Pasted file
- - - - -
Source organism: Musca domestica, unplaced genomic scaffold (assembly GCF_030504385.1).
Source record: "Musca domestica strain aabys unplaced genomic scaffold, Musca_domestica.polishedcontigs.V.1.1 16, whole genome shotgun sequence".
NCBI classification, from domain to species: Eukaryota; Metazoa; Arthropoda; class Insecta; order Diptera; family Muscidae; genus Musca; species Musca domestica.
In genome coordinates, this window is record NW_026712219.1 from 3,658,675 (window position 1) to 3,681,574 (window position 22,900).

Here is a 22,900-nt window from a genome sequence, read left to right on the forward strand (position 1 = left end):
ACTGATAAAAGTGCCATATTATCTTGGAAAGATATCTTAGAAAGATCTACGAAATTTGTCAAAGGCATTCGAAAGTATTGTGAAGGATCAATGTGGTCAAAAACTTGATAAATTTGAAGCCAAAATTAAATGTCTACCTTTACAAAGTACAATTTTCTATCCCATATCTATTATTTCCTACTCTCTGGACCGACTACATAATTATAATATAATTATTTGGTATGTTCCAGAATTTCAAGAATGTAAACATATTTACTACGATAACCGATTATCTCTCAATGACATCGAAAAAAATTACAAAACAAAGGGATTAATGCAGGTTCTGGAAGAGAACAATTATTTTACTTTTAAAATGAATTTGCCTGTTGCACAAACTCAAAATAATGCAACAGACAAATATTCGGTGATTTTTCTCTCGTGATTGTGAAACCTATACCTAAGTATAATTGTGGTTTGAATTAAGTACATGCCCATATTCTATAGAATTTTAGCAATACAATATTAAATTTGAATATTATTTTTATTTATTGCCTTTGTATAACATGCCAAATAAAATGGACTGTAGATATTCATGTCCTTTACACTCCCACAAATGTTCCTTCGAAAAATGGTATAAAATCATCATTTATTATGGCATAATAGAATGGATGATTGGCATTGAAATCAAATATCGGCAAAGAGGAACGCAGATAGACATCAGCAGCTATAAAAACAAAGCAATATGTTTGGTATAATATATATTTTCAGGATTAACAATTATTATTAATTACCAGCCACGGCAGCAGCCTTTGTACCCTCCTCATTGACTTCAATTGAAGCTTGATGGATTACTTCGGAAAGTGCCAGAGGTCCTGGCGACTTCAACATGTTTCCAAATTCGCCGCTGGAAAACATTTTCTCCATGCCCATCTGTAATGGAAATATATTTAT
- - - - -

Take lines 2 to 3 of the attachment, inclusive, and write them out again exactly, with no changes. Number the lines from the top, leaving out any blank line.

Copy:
Source record: "Musca domestica strain aabys unplaced genomic scaffold, Musca_domestica.polishedcontigs.V.1.1 16, whole genome shotgun sequence".
NCBI classification, from domain to species: Eukaryota; Metazoa; Arthropoda; class Insecta; order Diptera; family Muscidae; genus Musca; species Musca domestica.